Many of Flanagan’s colleagues spoke highly of the new majority leader prior to his swearing-in ceremony that took place in Albany following the 32 ayes he received out of 63 senators present.

“The Senate made the right decision by voting Sen. John Flanagan as the newest majority leader,” Assemblyman Chad Lupinacci (R-Melville) said in a statement. “Flanagan has a track record for getting things done in the Senate and working with lawmakers from both sides of the aisle.”

After his swearing in, Flanagan thanked Skelos for his decades of service and accomplishing the enactment of Megan’s Law, a law that publicizes the whereabouts of sex offenders.

“I have now had the good fortune of being in the Legislature for 29 years and I am proud to be in public service,” Flanagan said in a video from his swearing-in ceremony. “I spent 16 years in the Assembly in the minority, I’m now in my 13th year in the Senate, two of which [were] in the minority and I learned a lot being in both venues.”

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Town Board changes decision-making process when granting contracts based on ‘best value’

Town Board members mull over the proposal to add a chapter to the town code changing the ways contracts are bidded out at a previous public hearing. Photo by Phil Corso

Smithtown’s Town Board unanimously green-lighted the adding of a chapter to the town code that awards bids based on best value rather than simply giving contracts to the lowest bidder.

The change came pursuant to a state general municipal law that allowed towns to authorize the awarding of certain purchase contracts, including contracts for services exceeding $20,000, based on best value, which Assistant Town Attorney Janice Hansen described as more cost efficient in the long term, as opposed to the cheapest option in the short term.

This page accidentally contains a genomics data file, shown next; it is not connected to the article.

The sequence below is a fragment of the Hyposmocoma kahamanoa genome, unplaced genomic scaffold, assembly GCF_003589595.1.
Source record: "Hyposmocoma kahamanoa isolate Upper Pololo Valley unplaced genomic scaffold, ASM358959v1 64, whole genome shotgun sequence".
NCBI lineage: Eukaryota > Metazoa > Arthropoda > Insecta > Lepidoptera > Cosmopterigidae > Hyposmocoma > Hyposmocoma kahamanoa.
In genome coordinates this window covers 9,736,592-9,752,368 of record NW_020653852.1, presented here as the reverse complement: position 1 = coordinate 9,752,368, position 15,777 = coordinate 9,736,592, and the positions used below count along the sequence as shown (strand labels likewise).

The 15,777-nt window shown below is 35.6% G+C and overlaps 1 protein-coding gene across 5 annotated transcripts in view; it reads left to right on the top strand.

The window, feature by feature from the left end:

“The best value option may be used if, for example, it is more cost efficient over time to award the good or service to other than the lowest bidder or offerer, if factors such as lower cost of maintenance, durability, higher quality and longer product life can be documented,” she said at an April 7 public hearing on the matter.

Contracts for public works projects, however, were not included under the new chapter, Hansen said.
The state law described the standards for best value as projects that “optimize quality, cost and efficiency among responsive and responsible bidders or offerers.”

But Charlie Gardner, director of government affairs for the Long Island chapter of the National Electrical Contractors Association, spoke on behalf of his group’s 47 different electrical contractors in Nassau and Suffolk counties in saying there were concerns over the wording of the measure. By awarding contracts based on best value and not just price, Gardner said he was worried about the level of subjectivity that might arise in the decision-making process and was simply looking for reassurance from the board.

“If you read the standards for best value, it does cite where possible determinants should be based on objective and quantifiable analysis of clearly described and documented criteria, which is fine,” he said. “But why does it say, ‘Where possible?’ Shouldn’t it always be the determination based on that? We’re not quibbling with the intent of the law and we certainly have faith in the current Town Board, but down the road, when subjectivity enters into it, that’s the concern of my members.”

Smithtown Supervisor Patrick Vecchio said the board would take Gardner’s concerns into consideration in making future decisions on contracts and also ensure any awards are justified as they are rolled out.

The state law requires that entities must document their reasoning for awarding a contract based on best value instead of to the lowest responsible bidder.

Smithtown’s Town Board voted 5-0 in support of the measure at its April 23 meeting, making the new chapter supersede any inconsistent provisions of the town’s procurement policy enacted before the unanimous vote.

Port Jefferson is fighting to keep property tax revenue flowing from the power plant and to prevent restrictions from being lifted on peaker unit output. File photo by Lee Lutz

A clerical item on the Brookhaven Town Board’s agenda regarding Caithness Long Island II, a proposed Yaphank power plant, caused a stir among some Port Jefferson residents on Thursday, as they questioned what exactly the board was voting on.